Others who work with children observe the same problem manifested differently. Ronald London, M.D., a Bronx, NY, pediatrician in private practice, says he sees far too many seriously overweight kids who've been kept on bottles long after they should have been weaned. "Children should be off bottles by 12 to 15 months, when they tend to become good eaters," says Dr. London. "But so many parents can't say no to their kids -- they're afraid their children won't like them if they do."
Some parents, too, are growing concerned. "In trying to be so loving and accepting, you wonder, are you leading your kids to believe the world defers to them in every way?" says Pamela Erens, a writer who lives in Maplewood, NJ, and has two kids, 3-year-old Hannah and 4-year-old Abraham. "We visited an Amish town a while ago and I got so depressed. Everything written about the Amish suggests their children grow up with a kind of equanimity, peacefulness, and patience. Meanwhile, we're driving around and our kids are screaming -- they want juice, they want this, they want that. I turned and asked my husband, 'Is it too late to become Amish?'"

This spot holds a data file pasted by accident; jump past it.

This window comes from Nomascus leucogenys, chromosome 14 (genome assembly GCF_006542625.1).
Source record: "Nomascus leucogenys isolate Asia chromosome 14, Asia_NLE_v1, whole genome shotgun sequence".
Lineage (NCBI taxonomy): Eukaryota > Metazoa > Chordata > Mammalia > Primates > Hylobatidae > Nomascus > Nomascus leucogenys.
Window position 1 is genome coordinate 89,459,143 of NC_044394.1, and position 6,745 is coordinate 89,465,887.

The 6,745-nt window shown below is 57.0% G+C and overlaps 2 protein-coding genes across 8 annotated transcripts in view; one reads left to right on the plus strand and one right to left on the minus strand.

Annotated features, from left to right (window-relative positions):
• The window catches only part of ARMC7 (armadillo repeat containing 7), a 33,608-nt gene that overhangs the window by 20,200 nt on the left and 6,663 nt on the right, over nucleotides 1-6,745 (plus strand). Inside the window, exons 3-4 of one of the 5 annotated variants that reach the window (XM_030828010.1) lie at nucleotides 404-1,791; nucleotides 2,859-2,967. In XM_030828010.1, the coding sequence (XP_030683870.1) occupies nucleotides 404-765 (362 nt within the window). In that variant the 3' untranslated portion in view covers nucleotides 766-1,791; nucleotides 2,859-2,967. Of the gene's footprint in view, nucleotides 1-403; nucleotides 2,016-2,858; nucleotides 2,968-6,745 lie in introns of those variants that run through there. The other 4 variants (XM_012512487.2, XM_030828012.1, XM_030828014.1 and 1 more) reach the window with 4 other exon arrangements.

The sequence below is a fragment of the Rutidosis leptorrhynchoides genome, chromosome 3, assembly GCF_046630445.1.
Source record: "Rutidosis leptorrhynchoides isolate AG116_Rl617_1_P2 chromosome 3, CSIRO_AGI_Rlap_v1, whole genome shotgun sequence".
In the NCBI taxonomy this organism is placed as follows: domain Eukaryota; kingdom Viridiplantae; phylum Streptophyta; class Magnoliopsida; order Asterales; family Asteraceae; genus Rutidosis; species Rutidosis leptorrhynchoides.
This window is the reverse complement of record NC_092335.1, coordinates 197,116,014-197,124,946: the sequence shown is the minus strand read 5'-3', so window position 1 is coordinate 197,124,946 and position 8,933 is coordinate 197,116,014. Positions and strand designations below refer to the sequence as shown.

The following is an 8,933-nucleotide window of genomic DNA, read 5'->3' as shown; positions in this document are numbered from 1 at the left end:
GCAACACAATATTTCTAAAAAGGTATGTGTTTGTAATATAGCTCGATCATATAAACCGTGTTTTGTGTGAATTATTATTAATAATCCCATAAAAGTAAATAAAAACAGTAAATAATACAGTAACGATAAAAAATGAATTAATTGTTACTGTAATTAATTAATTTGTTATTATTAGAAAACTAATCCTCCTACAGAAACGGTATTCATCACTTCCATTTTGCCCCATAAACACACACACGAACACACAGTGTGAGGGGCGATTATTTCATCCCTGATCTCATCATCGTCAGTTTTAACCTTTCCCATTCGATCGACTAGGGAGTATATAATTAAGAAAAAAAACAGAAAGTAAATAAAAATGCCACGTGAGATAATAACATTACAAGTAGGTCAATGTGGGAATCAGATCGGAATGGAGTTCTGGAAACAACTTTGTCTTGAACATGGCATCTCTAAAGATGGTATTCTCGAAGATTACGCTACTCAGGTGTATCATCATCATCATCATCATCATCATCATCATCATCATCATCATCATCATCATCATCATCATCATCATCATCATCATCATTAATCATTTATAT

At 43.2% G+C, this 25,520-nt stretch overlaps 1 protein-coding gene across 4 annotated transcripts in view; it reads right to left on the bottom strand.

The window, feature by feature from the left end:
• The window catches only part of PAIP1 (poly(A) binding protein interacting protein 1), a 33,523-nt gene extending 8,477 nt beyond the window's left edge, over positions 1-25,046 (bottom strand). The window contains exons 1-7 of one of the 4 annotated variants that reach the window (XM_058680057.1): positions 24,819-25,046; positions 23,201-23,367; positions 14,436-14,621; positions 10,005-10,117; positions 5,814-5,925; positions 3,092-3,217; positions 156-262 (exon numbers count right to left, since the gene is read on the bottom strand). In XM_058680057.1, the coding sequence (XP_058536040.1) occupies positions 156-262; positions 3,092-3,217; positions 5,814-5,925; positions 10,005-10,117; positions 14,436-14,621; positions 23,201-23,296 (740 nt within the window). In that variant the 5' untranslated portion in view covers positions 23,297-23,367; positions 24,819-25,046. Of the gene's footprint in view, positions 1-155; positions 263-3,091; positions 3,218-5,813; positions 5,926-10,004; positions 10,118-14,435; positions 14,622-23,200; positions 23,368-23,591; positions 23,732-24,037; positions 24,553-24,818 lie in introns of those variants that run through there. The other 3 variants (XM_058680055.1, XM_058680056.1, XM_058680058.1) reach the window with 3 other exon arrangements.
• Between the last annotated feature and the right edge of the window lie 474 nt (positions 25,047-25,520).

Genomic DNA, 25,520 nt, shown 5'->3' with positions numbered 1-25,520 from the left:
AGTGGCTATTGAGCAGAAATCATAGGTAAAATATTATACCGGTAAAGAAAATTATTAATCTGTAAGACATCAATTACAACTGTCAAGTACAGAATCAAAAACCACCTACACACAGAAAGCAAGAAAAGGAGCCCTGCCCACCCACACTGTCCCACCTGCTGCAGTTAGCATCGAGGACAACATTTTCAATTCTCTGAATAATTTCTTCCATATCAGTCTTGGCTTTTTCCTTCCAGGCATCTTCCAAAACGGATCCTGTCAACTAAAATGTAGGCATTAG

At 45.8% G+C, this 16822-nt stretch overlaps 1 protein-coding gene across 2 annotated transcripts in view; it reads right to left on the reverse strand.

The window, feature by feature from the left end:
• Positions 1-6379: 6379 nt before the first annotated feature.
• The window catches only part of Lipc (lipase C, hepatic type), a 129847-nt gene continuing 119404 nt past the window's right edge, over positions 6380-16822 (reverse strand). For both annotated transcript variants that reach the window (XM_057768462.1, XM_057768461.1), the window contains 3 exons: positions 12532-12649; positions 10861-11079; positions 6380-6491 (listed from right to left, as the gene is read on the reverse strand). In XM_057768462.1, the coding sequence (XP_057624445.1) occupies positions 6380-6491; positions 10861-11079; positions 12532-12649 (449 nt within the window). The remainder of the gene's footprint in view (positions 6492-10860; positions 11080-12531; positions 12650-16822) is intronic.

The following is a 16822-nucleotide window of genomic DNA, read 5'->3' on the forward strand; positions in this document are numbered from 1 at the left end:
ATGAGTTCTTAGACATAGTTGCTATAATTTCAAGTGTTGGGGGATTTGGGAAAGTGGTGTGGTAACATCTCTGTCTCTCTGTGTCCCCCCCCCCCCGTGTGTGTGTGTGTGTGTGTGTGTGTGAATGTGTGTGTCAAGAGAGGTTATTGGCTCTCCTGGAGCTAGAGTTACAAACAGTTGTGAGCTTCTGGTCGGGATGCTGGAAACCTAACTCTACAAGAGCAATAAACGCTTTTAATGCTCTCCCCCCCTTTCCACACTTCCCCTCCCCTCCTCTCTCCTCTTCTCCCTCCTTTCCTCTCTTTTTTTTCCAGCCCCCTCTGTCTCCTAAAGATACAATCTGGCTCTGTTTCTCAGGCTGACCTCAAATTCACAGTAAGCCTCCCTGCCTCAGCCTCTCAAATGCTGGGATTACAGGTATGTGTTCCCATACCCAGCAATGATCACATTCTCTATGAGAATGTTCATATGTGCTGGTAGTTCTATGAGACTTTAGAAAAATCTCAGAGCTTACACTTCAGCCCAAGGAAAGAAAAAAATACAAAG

Of course, researchers can't measure whether kids are overindulged today the way they can quantify things like school performance. Still, in a study Dr. Kindlon conducted of some 1,100 parents and 650 teenagers from upper-middle-class families around the country, nearly 60% of parents reported their kids were at least somewhat spoiled. About half the boys and two-thirds of the girls in the study agreed. How does this compare to previous generations? In a 2002 Child survey of more than 2,400 parents with children ages 8 and under, 91% of parents said discipline is less strict now than when they were growing up and 80% didn't think that's such a good thing. "We're trying to be different kinds of parents," says Dr. Kindlon. "We want open communication with our kids, not dictatorial rule. We want, to some extent, to be their friends. But sometimes that desire comes at a price: not being able to set a limit when a child needs it."